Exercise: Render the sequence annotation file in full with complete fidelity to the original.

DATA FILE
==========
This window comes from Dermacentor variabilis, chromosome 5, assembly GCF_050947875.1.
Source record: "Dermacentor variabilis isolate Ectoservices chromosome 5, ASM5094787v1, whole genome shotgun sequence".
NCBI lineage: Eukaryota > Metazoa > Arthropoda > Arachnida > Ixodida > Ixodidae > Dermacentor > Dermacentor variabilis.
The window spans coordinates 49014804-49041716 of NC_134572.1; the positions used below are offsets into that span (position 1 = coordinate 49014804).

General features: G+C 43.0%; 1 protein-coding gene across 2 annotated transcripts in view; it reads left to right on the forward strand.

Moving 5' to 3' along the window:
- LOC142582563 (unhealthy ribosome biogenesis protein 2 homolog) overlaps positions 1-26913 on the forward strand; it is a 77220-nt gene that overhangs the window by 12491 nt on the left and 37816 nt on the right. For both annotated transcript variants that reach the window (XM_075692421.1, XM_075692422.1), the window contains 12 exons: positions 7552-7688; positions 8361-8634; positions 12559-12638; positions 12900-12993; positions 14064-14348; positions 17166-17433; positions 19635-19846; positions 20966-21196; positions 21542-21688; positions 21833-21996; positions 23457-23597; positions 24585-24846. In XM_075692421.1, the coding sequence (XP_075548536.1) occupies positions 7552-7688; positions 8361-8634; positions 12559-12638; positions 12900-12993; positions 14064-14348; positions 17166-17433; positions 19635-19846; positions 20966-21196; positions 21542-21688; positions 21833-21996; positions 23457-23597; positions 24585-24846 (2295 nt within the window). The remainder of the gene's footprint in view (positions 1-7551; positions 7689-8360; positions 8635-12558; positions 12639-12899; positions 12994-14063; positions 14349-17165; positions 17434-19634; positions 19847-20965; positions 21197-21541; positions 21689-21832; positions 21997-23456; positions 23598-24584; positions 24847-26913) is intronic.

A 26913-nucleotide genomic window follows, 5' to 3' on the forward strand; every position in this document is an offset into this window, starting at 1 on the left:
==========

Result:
This window comes from Dermacentor variabilis, chromosome 5, assembly GCF_050947875.1.
Source record: "Dermacentor variabilis isolate Ectoservices chromosome 5, ASM5094787v1, whole genome shotgun sequence".
NCBI lineage: Eukaryota > Metazoa > Arthropoda > Arachnida > Ixodida > Ixodidae > Dermacentor > Dermacentor variabilis.
The window spans coordinates 49014804-49041716 of NC_134572.1; the positions used below are offsets into that span (position 1 = coordinate 49014804).

General features: G+C 43.0%; 1 protein-coding gene across 2 annotated transcripts in view; it reads left to right on the forward strand.

Moving 5' to 3' along the window:
- LOC142582563 (unhealthy ribosome biogenesis protein 2 homolog) overlaps positions 1-26913 on the forward strand; it is a 77220-nt gene that overhangs the window by 12491 nt on the left and 37816 nt on the right. For both annotated transcript variants that reach the window (XM_075692421.1, XM_075692422.1), the window contains 12 exons: positions 7552-7688; positions 8361-8634; positions 12559-12638; positions 12900-12993; positions 14064-14348; positions 17166-17433; positions 19635-19846; positions 20966-21196; positions 21542-21688; positions 21833-21996; positions 23457-23597; positions 24585-24846. In XM_075692421.1, the coding sequence (XP_075548536.1) occupies positions 7552-7688; positions 8361-8634; positions 12559-12638; positions 12900-12993; positions 14064-14348; positions 17166-17433; positions 19635-19846; positions 20966-21196; positions 21542-21688; positions 21833-21996; positions 23457-23597; positions 24585-24846 (2295 nt within the window). The remainder of the gene's footprint in view (positions 1-7551; positions 7689-8360; positions 8635-12558; positions 12639-12899; positions 12994-14063; positions 14349-17165; positions 17434-19634; positions 19847-20965; positions 21197-21541; positions 21689-21832; positions 21997-23456; positions 23598-24584; positions 24847-26913) is intronic.

A 26913-nucleotide genomic window follows, 5' to 3' on the forward strand; every position in this document is an offset into this window, starting at 1 on the left: